Over two hundred years ago, a man who wrote under the name of Publius was hunched over his desk one evening. He was attempting to convince New Yorkers to ratify the proposed United States Constitution. After a moment of thought, he dipped his quill into the ink and wrote the following: The President ?is to nominate, and by and with the advice and consent of the Senate, to appoint . . . judges of the Supreme Court.?
Publius, of course, was the pen name used by three of our nation?s founders when they wrote the eighty-five newspaper essays now known as the FEDERALIST PAPERS. Among the authors was Alexander Hamilton, who wrote essay number 76, from which I just quoted. These fading words on a yellowed document reveal that what a handful of
Democratic senators have for months been filibustering judges chosen by President Bush to serve on the federal courts. If the full Senate were allowed to vote on these fine judges, they would easily be confirmed. But a hostile minority is using the filibuster tactic to prevent such a vote?purely for ideological reasons.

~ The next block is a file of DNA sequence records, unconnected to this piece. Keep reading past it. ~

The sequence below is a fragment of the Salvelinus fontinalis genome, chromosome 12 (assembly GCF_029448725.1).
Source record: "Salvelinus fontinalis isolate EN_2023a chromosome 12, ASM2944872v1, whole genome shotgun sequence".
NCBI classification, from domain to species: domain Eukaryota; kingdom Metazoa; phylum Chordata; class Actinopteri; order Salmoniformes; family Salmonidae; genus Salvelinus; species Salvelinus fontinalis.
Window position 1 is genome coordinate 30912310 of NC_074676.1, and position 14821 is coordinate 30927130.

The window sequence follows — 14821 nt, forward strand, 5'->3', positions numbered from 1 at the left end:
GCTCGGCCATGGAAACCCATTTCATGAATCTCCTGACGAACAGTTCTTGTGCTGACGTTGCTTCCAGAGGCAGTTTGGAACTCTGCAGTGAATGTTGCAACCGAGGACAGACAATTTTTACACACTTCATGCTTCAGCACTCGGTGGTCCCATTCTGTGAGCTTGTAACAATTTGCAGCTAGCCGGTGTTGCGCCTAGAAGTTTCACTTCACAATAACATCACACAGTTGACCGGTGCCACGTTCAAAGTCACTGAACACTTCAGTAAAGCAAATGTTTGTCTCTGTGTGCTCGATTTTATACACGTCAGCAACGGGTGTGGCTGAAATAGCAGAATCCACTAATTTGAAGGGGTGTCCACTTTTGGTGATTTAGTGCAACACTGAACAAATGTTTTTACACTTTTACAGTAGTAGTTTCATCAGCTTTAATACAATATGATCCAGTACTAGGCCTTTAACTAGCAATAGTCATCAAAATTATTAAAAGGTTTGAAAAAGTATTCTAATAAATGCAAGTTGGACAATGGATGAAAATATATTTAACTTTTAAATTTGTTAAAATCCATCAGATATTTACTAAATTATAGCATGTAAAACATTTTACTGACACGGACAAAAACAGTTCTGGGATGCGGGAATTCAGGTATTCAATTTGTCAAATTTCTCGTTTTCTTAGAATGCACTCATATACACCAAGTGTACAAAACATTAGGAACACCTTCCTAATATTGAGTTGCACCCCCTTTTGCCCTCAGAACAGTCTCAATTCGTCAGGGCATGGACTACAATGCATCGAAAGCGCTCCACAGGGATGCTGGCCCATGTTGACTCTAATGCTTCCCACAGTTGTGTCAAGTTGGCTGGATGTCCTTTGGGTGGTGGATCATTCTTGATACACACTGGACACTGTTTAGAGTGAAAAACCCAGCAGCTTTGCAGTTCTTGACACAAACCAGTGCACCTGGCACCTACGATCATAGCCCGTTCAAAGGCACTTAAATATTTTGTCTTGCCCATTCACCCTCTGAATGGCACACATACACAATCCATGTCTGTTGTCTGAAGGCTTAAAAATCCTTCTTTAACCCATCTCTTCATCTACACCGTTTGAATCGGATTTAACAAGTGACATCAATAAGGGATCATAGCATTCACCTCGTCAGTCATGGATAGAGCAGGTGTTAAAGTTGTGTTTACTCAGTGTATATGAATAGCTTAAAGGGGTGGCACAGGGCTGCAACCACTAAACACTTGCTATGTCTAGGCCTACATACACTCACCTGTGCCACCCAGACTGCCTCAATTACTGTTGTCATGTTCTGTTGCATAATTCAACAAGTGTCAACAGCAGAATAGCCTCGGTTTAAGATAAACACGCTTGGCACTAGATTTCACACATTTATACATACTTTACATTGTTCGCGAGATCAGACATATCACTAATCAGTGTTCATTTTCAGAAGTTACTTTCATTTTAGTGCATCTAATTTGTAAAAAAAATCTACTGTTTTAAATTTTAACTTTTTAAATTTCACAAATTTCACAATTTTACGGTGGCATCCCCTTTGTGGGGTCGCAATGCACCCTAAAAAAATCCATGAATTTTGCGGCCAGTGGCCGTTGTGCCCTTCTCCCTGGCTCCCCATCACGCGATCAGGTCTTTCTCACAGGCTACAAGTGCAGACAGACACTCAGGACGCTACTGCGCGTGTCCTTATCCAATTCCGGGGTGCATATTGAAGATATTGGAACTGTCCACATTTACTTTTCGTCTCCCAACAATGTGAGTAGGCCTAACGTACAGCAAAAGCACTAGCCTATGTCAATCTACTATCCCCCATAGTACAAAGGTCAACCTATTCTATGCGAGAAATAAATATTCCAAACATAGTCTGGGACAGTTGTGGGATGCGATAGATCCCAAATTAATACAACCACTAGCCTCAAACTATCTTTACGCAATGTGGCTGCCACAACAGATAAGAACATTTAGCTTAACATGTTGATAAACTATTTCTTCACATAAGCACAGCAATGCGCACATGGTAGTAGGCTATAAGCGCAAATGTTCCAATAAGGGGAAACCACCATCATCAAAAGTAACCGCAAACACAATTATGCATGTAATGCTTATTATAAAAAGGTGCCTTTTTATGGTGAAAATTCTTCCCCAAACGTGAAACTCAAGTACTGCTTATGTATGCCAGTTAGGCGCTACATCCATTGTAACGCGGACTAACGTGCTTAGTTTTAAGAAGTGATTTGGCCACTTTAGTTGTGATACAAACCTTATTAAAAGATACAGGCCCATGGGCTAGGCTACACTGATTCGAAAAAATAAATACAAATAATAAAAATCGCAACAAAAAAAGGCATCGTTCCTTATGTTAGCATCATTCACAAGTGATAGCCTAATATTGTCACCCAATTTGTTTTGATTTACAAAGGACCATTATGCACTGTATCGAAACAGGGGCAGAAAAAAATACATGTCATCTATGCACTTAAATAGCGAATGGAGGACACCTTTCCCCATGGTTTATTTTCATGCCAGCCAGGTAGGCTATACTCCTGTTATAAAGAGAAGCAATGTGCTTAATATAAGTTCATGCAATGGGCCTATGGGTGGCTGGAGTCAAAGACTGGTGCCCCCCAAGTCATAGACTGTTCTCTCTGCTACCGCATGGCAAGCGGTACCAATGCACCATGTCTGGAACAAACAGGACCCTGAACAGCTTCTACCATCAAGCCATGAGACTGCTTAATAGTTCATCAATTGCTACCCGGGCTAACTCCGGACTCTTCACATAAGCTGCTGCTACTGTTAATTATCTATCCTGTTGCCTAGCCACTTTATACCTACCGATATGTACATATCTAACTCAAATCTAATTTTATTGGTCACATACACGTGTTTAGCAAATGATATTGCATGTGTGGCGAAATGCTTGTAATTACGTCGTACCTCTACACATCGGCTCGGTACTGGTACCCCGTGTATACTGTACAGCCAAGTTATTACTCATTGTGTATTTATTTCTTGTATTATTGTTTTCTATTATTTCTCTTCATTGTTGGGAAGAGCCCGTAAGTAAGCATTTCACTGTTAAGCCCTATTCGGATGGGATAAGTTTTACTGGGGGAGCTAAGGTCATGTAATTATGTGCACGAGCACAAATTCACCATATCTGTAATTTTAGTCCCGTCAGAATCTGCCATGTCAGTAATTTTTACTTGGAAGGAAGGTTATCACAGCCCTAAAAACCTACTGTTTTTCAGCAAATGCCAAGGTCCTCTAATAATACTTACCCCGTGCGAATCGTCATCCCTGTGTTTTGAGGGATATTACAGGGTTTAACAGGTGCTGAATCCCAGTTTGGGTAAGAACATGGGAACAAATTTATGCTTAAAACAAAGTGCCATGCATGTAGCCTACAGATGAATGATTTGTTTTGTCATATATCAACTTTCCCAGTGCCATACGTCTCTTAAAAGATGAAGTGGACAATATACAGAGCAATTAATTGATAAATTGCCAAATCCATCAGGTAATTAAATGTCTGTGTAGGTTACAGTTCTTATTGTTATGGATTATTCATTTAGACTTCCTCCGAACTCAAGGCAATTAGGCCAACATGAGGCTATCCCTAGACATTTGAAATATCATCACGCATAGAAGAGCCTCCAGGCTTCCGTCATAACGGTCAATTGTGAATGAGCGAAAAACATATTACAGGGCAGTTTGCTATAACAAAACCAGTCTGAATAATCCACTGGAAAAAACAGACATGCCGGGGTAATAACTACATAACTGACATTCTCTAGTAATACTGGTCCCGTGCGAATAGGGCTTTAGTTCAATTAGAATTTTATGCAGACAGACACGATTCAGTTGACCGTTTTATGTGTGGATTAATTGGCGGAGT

In so doing, they are behaving as if the Senate is supposed to have equal say with the president in deciding who sits on the court. That is nonsense.
The Constitution could not be clearer. The nomination is made by the president alone. The Senate is to give its advice and consent?not demand ideological purity. Alexander Hamilton explained the intent in his essay number 76. ?It is not likely,? he wrote, ?that [the Senate?s] sanction would often be refused where there were not special and strong reasons for the refusal.?
The advice and consent clause,
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